Acoustic ceilings help NAB’s D.C. HQ meet aesthetics, sustainability goals

Hickok Cole Architects used acoustic ceiling systems to meet the sustainability and aesthetic goals of the National Association of Broadcasters’ headquarters in Washington, D.C. Photo © Garett Rowland. Photo courtesy Hickock Cole Architects/Rockfon
Hickok Cole Architects used acoustic ceiling systems to meet the sustainability and aesthetic goals of the National Association of Broadcasters’ headquarters in Washington, D.C. Photo © Garett Rowland.
Photo courtesy Hickock Cole Architects/Rockfon

Keeping the public connected and informed, the National Association of Broadcasters (NAB) upholds the historic values of a free press in the modern, digital age. In 2020, NAB celebrated 100 years of radio and ushered in the next century from its new headquarters at One M in Washington, D.C. The architects used acoustic ceiling systems to meet the projects sustainability and aesthetic goals.

An 11-story, 10,963-m2 (118,000-sf), Class A office building, One M was developed by Monument Realty as a built-to-suit project for NAB in the Capitol Riverfront neighborhood. Serving 150 NAB employees and its membership, Hickok Cole Architects created the interiors for the new headquarters. The project earned the Leadership in Energy and Environmental Design (LEED) v4 Interior Design and Construction Silver certification.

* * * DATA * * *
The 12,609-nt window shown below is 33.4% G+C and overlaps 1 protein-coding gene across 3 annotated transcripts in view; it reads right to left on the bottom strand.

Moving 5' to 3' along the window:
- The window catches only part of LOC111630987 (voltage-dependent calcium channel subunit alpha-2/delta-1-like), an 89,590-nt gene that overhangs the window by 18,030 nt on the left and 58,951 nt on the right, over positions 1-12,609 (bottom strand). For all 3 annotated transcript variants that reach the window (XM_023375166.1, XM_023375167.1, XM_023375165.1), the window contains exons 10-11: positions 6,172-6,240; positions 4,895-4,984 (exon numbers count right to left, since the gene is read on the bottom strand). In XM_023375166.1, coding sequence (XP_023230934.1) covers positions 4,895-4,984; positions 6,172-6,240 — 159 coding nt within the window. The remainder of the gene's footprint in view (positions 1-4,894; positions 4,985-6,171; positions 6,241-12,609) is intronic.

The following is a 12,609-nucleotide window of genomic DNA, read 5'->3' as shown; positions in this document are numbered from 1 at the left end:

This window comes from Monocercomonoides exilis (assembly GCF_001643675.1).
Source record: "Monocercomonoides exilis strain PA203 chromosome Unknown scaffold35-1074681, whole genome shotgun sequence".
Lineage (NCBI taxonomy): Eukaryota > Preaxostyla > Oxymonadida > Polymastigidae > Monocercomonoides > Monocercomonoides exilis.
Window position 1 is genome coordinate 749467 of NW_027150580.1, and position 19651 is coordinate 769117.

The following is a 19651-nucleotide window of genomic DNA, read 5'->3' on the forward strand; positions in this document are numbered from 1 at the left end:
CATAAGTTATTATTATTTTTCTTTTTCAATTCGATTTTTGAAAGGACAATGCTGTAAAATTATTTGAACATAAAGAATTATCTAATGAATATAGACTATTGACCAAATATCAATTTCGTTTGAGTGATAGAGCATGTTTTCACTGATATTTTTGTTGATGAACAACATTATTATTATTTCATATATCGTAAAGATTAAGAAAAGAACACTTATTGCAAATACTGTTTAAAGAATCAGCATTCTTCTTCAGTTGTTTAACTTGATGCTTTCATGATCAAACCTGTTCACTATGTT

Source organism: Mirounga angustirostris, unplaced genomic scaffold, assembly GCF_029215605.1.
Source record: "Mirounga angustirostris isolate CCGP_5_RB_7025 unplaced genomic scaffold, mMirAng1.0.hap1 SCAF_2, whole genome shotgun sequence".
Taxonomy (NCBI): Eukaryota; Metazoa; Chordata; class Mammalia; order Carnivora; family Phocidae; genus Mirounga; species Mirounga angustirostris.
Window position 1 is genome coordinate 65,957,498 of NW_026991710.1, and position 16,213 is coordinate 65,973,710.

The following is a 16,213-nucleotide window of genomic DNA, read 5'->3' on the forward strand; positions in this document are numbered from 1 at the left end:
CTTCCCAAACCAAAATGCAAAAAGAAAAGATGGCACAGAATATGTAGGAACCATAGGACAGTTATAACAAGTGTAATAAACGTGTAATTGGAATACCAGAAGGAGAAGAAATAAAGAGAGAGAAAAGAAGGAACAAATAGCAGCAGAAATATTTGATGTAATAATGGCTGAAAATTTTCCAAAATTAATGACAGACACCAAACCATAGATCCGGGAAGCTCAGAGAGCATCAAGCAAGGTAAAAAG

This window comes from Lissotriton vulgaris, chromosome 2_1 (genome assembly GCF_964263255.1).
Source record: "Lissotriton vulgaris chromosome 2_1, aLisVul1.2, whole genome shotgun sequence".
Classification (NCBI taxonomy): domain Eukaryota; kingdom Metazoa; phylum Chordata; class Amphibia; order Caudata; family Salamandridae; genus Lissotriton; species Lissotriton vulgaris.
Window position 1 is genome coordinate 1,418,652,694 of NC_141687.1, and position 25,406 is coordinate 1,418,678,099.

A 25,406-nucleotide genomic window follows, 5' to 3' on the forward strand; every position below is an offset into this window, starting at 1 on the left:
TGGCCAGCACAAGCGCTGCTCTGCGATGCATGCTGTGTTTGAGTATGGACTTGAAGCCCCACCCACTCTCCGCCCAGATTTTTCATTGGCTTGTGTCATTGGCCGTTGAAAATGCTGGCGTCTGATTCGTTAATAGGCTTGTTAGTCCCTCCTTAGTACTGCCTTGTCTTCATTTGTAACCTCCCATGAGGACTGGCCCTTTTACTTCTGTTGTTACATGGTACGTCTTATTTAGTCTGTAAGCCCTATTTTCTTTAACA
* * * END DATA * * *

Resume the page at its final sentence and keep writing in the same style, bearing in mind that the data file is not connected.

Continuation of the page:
Hickok Cole selected a combination of acoustic ceiling systems to support the building project’s goals, and to achieve the balance of light and sound appreciated by broadcasters.

“The architectural design is inspired by the forms through which the public interacts with broadcast technology through radio and television,” said Hickok Cole. The team worked strategically with its client “to make every corner of the new space a love letter to NAB’s history as well as a tribute to the future.”

The interior design and material choices connect past, present, and future—from dark wood walls and floors to bright white ceilings, from custom artwork and environmental graphics to state-of-the art technology. Hickok Cole’s senior designer, Emily Owsley, LEED AP, told Interior Design, “The design was very much inspired by the mid-century aesthetic, but reinterpreted in modern way.”

Helping realize this contemporary vision, acoustic stone wool and metal ceiling panels  were used in at least five sizes. Three different sizes were utilized in the meeting rooms, including custom, large format 89-x-89 mm (4-x-4 in.) metal ceiling panels at the rooms’ corners. The private offices feature square 0.6-x-0.6 m (2-x-2 ft) tiles and rectangular 0.6-x-1 m (4 ft) panels differentiate the open office areas.

In total, T & A Construction installed more than 6302 m2 (70,000 sf) of ceiling panels using a Chicago metallic acoustical ceiling grid with 14-mm (9/16-in.) steel suspension system. Paired with this grid system, the panels’ square tegular narrow profile creates a 6-mm (1/4-in.) reveal with precisely mitered intersections for a continuous ceiling line. Presenting a professional finishing touch, T & A Construction installed 102-mm (4-in.) aluminum perimeter trim for a neat, clean ceiling edge on each room.

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